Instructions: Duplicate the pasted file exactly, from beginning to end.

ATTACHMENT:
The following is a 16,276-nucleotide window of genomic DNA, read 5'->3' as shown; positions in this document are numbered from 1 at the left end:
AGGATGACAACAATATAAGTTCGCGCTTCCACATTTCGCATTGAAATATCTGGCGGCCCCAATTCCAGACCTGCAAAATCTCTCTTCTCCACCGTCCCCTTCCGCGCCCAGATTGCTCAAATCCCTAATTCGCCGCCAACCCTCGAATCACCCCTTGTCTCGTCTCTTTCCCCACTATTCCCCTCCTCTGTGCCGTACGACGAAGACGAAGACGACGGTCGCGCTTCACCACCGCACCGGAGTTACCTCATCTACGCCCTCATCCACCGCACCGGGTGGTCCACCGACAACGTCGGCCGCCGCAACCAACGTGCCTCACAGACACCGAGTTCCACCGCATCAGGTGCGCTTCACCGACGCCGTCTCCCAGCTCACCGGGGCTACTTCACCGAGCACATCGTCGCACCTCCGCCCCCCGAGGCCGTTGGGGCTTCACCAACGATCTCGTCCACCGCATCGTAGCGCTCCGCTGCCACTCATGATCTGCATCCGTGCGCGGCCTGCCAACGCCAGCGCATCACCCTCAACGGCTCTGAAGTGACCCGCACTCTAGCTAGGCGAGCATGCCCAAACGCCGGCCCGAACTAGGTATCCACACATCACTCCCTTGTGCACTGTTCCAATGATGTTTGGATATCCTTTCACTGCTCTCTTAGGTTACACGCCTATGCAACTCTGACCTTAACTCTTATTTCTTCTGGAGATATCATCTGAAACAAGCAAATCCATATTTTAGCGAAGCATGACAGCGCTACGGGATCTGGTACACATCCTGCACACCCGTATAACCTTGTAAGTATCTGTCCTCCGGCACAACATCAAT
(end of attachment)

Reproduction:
The following is a 16,276-nucleotide window of genomic DNA, read 5'->3' as shown; positions in this document are numbered from 1 at the left end:
AGGATGACAACAATATAAGTTCGCGCTTCCACATTTCGCATTGAAATATCTGGCGGCCCCAATTCCAGACCTGCAAAATCTCTCTTCTCCACCGTCCCCTTCCGCGCCCAGATTGCTCAAATCCCTAATTCGCCGCCAACCCTCGAATCACCCCTTGTCTCGTCTCTTTCCCCACTATTCCCCTCCTCTGTGCCGTACGACGAAGACGAAGACGACGGTCGCGCTTCACCACCGCACCGGAGTTACCTCATCTACGCCCTCATCCACCGCACCGGGTGGTCCACCGACAACGTCGGCCGCCGCAACCAACGTGCCTCACAGACACCGAGTTCCACCGCATCAGGTGCGCTTCACCGACGCCGTCTCCCAGCTCACCGGGGCTACTTCACCGAGCACATCGTCGCACCTCCGCCCCCCGAGGCCGTTGGGGCTTCACCAACGATCTCGTCCACCGCATCGTAGCGCTCCGCTGCCACTCATGATCTGCATCCGTGCGCGGCCTGCCAACGCCAGCGCATCACCCTCAACGGCTCTGAAGTGACCCGCACTCTAGCTAGGCGAGCATGCCCAAACGCCGGCCCGAACTAGGTATCCACACATCACTCCCTTGTGCACTGTTCCAATGATGTTTGGATATCCTTTCACTGCTCTCTTAGGTTACACGCCTATGCAACTCTGACCTTAACTCTTATTTCTTCTGGAGATATCATCTGAAACAAGCAAATCCATATTTTAGCGAAGCATGACAGCGCTACGGGATCTGGTACACATCCTGCACACCCGTATAACCTTGTAAGTATCTGTCCTCCGGCACAACATCAAT